Spain's troubles and the Panama Canal

 

McClatchy Foreign Staff

Call it the mother of all cost overruns.

A Spain-led consortium building a new set of locks for the Panama Canal said this week that it had miscalculated the cost of the job and would need an additional sum to finish the work: $1.6 billion.

This might seem like a minor business news item. In fact, its effects are rippling through Europe and in global shipping and maritime circles.

The consortium says it may halt work on Jan. 20 unless it is paid, further delaying the expansion of the canal, which handles roughly 5 percent of world trade each year. The expansion is already 72 percent complete. But delays have already pushed the ribbon cutting back till June 2015. And this may delay it further.

That means shippers worldwide taking delivery on what are called Post-Panamex vessels in 2015 have to figure out what to do with their ships until the new set of wider locks that can accommodate them open. This pushes shipping costs up.

The company at the center of the overrun storm is Sacyr Vallehermoso, one of Spain’s largest construction firms. It has operations in Brazil, Bolivia, Chile, Colombia, Peru, Qatar, Angloa Togo, India and Mozambique.

Sacyr has taken a massive beating on the Madrid exchange since its Jan. 1 announcement threatening to halt work in Panama. On Thursday, its shares fell 8.95 percent in value. Friday, they fell a further 6.85 percent.

That’s partly because investors were irate that Sacyr had misled them about earnings, according to Madrid’s El Pais newspaper. It had reported as income the cost overruns it hoped to collect from Panama. “Sacyr sold the pelt of the bear before hunting it,” is how El Pais began its article Friday.

In many ways, the cost overrun was a tale foretold. Back in 2009 when Panama awarded the bidding for the canal project, the consortium led by Sacyr bid $3.2 billion, versus the $4.3 billion bid by a group led by U.S. firm Bechtel. A third bid from another Spanish group was for $6 billion. The wide variance raised suspicions.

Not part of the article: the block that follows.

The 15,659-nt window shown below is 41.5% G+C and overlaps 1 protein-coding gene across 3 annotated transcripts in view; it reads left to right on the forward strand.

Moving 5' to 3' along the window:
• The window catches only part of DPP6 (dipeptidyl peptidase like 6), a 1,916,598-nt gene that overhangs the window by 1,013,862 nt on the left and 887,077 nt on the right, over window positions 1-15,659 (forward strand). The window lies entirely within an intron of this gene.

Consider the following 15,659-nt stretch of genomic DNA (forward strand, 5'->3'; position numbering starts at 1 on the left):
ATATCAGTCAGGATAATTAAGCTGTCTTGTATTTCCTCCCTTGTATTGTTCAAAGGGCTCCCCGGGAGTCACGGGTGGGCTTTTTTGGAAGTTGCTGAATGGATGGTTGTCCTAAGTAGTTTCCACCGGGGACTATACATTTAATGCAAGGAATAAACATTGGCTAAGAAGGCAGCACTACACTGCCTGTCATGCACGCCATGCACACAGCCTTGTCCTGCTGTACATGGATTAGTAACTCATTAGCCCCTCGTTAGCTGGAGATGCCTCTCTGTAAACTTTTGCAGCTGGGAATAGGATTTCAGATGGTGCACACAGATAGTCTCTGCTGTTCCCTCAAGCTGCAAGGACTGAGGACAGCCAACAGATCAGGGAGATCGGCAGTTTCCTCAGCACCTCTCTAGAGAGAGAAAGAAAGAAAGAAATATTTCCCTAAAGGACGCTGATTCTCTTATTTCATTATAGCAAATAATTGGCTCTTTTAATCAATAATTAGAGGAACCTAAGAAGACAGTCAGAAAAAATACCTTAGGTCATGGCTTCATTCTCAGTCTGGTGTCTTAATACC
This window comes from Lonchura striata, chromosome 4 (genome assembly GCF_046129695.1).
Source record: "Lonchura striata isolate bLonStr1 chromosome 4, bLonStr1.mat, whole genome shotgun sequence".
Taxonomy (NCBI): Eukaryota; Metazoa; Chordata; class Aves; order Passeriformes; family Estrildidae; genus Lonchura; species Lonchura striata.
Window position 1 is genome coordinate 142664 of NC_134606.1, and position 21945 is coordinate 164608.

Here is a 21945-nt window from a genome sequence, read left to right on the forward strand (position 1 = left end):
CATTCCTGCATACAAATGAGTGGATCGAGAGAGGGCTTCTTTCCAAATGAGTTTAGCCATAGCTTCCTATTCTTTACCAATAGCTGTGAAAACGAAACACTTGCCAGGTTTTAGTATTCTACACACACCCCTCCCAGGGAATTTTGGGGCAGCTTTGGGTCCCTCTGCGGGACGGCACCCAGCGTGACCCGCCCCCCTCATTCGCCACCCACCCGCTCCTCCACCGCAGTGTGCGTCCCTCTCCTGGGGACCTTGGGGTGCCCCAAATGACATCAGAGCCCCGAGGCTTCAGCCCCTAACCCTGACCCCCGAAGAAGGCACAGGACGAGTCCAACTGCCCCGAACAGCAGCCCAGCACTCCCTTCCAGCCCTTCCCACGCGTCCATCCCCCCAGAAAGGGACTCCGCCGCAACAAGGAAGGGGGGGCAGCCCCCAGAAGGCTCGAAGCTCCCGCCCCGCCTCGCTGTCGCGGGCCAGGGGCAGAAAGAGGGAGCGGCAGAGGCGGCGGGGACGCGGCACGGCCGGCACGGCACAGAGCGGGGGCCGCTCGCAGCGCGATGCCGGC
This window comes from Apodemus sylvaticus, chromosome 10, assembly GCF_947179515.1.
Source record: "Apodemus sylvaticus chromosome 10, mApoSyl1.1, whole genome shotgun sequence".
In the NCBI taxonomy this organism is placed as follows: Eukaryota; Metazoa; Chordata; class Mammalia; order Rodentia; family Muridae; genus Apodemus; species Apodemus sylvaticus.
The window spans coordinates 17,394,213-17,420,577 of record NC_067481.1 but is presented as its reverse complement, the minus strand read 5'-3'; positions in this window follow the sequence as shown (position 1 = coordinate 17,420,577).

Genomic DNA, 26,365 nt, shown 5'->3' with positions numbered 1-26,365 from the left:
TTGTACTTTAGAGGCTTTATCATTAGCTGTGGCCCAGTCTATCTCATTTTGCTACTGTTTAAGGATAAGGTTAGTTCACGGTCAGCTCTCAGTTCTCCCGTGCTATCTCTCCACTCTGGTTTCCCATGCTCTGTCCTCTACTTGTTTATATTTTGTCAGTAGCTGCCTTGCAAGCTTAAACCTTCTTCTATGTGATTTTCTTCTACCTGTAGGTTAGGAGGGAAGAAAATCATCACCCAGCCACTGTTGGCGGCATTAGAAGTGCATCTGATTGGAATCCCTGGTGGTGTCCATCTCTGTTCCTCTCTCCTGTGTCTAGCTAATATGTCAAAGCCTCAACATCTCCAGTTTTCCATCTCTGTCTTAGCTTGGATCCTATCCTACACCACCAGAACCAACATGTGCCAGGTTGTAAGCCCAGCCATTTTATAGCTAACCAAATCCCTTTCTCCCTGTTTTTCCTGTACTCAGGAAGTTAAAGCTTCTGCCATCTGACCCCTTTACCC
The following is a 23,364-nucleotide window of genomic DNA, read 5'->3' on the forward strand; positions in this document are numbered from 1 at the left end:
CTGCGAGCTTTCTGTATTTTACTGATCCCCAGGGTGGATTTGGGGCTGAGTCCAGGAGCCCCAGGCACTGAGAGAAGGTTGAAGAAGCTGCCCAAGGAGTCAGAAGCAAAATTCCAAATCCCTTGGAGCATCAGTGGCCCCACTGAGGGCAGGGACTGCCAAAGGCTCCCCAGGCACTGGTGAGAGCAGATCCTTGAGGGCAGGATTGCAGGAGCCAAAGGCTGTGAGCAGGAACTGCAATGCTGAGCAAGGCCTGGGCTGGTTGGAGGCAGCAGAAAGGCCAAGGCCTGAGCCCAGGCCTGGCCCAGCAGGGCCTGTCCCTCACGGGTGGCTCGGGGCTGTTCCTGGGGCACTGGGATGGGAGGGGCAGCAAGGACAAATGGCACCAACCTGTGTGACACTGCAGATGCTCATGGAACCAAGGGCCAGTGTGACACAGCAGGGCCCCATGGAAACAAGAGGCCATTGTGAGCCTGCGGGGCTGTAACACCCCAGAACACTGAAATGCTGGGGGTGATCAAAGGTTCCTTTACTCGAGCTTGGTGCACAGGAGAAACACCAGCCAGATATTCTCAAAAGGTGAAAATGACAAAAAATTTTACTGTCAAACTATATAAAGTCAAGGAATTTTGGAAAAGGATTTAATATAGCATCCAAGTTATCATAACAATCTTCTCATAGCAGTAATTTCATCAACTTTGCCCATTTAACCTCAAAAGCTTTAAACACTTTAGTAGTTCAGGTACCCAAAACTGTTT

“A Bechtel representative noted that the concrete cannot even be poured at Sacyr's price,” noted a U.S. diplomatic cable signed by then-Ambassador Barbara Stephenson on July 8, 2009.

Panamanian President Ricardo Martinelli called in the ambassadors of Spain and Italy Friday to demand that their governments abide by the terms of the contract, hours after saying he would fly to Spain and Italy himself to press the case.

Panama Canal officials said cost overruns of 5 to 10 percent are expected in jobs as big as the canal expansion, but not the nearly 50 percent claimed by the Sacyr consortium, which also includes Italy’s Impregilo, Belgium’s Jan de Nul and a Panamanian construction firm.

Sadly for Spain’s wounded taxpayers, already reeling in a country with 26 percent unemployment, resolution of the dispute may hurt them further. The Sacyr-led consortium obtained a $400 million bond in case of a dispute over costs. The bond is backed in part by a parastatal credit agency under Spain’s Secretariat of Commerce.

The administrator of the Panama Canal, Jorge Quijano, told reporters Thursday that he’s got a Plan B for finishing the expansion project. What that is, he didn’t say.

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